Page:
2017-2027: Anchoring Innovations

Since 2017, Ann is also one of the many partners in a large consortium that received the NWO Gravitation Subsidy. This fund was awarded to prof. I. Sluiter (Leiden University) and prof. A. Lardinois (Nijmegen)  for their project called: “Anchoring Innovation”. Within the context of research into the innovation processes in Antiquity more generally, Ann will supervise one post-doc project from 2021 onwards, which will specifically relate to the Middle and Late Bronze Age Aegean. 

Also in 2017, she was awarded the World Cultural Council Special Recognition AwardSee the video here.

Other collaborative projects where Ann is actively involved are:

  1. Since 2016: FIA-Leiden collaboration at Salamis, Greece. PI: Prof. J. Pakkanen. As Co-trainer in 3D documentation field schools, Aegean Bronze Age expertise.
  2. Since 2017: Cambridge University, Prosilio project. PI: Dr. Y. Galanakis. As expert for Architectural 3D documentation and energetics/labour cost study of funerary monument.
  3. 2018-2020: J.P. Getty Foundation International Research Program: for ‘Material Entanglements in the Ancient Mediterranean and Beyond’. PIs: Prof. M. Feldman (J. Hopkins University, USA), Dr. A. Zournatzi (National Research Foundation, Athens, Greece). As invited expert member of group of 20 for workshops and world-wide online collaborative platform.
  4. Since 2018: Horsterworld Bronze Age House Experimental Project. Director: prof. A. van Gijn. As expert for Architectural 3D documentation.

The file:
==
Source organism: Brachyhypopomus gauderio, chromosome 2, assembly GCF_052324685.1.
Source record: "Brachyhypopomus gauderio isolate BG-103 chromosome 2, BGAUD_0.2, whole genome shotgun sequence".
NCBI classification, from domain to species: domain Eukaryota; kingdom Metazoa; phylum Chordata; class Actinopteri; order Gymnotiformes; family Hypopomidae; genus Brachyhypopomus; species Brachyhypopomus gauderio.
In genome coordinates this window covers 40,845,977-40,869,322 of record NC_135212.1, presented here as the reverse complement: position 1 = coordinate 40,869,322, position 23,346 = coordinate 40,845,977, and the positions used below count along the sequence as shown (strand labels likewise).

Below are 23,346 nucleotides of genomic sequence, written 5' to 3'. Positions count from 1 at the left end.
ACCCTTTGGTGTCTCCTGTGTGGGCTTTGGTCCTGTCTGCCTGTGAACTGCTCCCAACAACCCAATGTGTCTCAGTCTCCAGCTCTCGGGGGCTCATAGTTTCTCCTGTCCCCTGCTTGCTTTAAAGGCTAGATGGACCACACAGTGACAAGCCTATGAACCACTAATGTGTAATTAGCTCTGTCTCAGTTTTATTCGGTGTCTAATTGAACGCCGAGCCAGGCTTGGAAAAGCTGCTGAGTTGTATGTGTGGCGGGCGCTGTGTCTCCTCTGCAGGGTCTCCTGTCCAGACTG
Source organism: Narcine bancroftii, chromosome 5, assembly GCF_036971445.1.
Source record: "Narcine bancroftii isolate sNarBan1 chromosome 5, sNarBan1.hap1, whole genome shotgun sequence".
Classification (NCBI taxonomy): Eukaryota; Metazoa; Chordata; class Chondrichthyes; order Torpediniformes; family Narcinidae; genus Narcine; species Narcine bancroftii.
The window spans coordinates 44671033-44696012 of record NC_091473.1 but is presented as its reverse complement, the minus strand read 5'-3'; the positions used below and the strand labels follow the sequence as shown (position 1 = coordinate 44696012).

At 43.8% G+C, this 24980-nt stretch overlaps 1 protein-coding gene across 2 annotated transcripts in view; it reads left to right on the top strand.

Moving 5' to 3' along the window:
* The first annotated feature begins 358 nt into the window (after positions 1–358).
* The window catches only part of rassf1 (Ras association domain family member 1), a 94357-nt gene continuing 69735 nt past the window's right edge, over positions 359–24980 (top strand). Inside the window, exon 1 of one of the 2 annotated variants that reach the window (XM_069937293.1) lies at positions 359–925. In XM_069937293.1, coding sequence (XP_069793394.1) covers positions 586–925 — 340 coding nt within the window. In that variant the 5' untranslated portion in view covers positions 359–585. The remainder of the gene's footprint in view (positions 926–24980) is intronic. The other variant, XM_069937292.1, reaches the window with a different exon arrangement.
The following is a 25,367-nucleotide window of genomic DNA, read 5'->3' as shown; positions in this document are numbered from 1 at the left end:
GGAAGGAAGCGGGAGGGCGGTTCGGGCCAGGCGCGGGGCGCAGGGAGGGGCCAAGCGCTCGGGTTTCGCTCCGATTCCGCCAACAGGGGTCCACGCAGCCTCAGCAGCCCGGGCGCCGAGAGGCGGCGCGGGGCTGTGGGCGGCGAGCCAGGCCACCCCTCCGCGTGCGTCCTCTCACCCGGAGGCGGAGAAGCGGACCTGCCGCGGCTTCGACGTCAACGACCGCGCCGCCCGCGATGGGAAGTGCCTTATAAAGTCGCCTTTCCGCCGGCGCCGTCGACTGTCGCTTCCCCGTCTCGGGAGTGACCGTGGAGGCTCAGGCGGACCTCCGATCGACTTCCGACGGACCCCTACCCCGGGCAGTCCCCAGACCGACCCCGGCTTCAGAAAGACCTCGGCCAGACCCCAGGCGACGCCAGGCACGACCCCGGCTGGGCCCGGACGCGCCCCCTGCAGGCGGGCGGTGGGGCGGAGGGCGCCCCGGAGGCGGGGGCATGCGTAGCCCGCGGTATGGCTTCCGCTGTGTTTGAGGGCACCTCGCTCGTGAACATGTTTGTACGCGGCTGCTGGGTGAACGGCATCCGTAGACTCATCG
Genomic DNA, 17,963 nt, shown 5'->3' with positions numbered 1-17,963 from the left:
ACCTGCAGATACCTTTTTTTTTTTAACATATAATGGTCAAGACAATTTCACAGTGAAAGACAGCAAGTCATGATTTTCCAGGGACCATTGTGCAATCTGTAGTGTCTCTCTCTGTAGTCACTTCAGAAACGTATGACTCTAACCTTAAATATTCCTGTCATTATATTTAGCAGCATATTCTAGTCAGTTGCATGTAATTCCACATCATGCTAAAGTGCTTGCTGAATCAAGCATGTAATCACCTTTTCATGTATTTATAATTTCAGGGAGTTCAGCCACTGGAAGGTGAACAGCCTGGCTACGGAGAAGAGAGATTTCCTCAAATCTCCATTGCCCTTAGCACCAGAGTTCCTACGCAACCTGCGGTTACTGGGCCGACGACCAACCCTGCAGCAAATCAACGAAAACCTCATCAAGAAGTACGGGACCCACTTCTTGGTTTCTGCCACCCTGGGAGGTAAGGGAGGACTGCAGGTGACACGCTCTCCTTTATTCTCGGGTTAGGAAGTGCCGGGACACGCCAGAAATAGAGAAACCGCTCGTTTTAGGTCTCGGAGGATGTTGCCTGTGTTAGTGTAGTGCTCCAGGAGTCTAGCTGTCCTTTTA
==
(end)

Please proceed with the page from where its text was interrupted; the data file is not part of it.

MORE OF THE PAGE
Her ongoing passion for anything handmade, from crucibles to citadels, and its effects on people’s identities and well-being, resulted in the production of a Leiden University Research Dossier called: Making and Creating with Ages-Old Knowledge. Handcrafted Creations from the Past Provide Solutions for Issues Today. Ann composed this dossier together with several colleagues from across the Archaeology Faculty.

Curriculum Vitae

Ann Brysbaert (PhD 2004, University of Glasgow) is Professor/Chair of Ancient Technologies, Materials and Crafts at the Faculty of Archaeology, Department of Archaeological Sciences, Leiden University. From 2016 to 2018 she was Director of Research for the Faculty Board. Until 2017, she was Associate Professor/Reader in Material Culture Studies and Archaeological Sciences. Previously, she held academic positions at the University of Leicester (UK: 2004-2009); DIKEMES, Athens (Greece: 2009-2012); and at the University of Glasgow (UK: 2015). Between 2010 and 2013 she held a Senior A. von Humboldt Research Fellowship (University of Heidelberg, Germany) and between 2013 and 2014 a Senior Marie Curie – Gerda Henkel Research Fellowship at Leiden University. Since 2014, she is Professeur Invitée at the University of Bordeaux-Montaigne, and is member of the International Scientific Committee of the LaScArBx (France).